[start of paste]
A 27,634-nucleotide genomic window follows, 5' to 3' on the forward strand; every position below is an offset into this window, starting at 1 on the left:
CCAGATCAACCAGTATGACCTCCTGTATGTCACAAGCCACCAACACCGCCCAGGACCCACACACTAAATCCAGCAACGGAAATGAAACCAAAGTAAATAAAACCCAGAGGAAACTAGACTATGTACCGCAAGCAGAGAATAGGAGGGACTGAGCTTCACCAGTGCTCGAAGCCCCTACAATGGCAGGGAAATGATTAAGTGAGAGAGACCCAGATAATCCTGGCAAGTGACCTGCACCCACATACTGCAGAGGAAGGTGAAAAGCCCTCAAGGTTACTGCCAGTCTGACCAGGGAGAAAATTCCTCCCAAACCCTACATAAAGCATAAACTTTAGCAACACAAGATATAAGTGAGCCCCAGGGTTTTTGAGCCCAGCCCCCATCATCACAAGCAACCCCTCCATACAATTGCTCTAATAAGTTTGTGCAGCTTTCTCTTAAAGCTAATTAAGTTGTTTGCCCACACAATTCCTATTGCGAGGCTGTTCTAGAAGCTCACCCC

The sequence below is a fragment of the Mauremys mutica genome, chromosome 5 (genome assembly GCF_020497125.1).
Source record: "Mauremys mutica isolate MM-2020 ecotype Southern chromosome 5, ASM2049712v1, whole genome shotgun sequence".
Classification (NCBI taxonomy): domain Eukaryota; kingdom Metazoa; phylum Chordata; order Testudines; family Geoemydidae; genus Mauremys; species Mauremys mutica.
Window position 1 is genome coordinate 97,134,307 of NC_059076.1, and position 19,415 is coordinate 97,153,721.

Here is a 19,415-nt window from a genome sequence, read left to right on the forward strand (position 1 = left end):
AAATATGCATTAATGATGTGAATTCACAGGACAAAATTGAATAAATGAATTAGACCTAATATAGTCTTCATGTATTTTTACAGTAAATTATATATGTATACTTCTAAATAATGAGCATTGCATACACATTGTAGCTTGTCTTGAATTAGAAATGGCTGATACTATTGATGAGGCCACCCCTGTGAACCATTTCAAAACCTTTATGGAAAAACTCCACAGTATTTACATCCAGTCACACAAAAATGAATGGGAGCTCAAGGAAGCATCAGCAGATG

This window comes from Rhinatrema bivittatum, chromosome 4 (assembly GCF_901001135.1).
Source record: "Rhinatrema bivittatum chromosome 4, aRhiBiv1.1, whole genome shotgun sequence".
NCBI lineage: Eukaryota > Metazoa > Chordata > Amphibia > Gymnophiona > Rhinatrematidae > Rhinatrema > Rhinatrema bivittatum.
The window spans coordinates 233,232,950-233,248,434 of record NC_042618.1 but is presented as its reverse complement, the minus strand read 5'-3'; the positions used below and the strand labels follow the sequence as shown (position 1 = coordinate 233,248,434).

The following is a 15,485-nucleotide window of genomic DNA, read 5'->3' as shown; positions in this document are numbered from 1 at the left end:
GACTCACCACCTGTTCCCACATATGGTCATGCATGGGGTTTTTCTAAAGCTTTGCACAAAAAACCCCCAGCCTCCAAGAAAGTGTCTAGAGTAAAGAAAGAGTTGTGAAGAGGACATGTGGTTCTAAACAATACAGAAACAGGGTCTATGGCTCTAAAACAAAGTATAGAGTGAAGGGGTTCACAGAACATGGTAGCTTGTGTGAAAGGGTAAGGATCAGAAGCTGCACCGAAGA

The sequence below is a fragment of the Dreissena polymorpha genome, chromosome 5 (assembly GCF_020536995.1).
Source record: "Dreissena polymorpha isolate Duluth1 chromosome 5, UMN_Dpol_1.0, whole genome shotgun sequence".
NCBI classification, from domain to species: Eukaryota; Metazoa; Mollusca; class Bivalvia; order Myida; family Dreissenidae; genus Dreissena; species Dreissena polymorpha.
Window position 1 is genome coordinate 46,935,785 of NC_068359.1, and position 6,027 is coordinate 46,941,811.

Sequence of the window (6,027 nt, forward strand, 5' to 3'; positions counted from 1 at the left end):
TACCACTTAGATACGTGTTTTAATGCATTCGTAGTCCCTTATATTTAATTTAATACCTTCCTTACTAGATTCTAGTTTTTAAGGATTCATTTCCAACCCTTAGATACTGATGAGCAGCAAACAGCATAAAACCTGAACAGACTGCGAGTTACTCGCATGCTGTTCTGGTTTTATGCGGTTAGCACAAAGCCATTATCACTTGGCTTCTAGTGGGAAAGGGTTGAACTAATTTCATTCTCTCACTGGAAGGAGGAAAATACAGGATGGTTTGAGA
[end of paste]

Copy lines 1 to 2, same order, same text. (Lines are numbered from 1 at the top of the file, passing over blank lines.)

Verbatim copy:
A 27,634-nucleotide genomic window follows, 5' to 3' on the forward strand; every position below is an offset into this window, starting at 1 on the left:
CCAGATCAACCAGTATGACCTCCTGTATGTCACAAGCCACCAACACCGCCCAGGACCCACACACTAAATCCAGCAACGGAAATGAAACCAAAGTAAATAAAACCCAGAGGAAACTAGACTATGTACCGCAAGCAGAGAATAGGAGGGACTGAGCTTCACCAGTGCTCGAAGCCCCTACAATGGCAGGGAAATGATTAAGTGAGAGAGACCCAGATAATCCTGGCAAGTGACCTGCACCCACATACTGCAGAGGAAGGTGAAAAGCCCTCAAGGTTACTGCCAGTCTGACCAGGGAGAAAATTCCTCCCAAACCCTACATAAAGCATAAACTTTAGCAACACAAGATATAAGTGAGCCCCAGGGTTTTTGAGCCCAGCCCCCATCATCACAAGCAACCCCTCCATACAATTGCTCTAATAAGTTTGTGCAGCTTTCTCTTAAAGCTAATTAAGTTGTTTGCCCACACAATTCCTATTGCGAGGCTGTTCTAGAAGCTCACCCC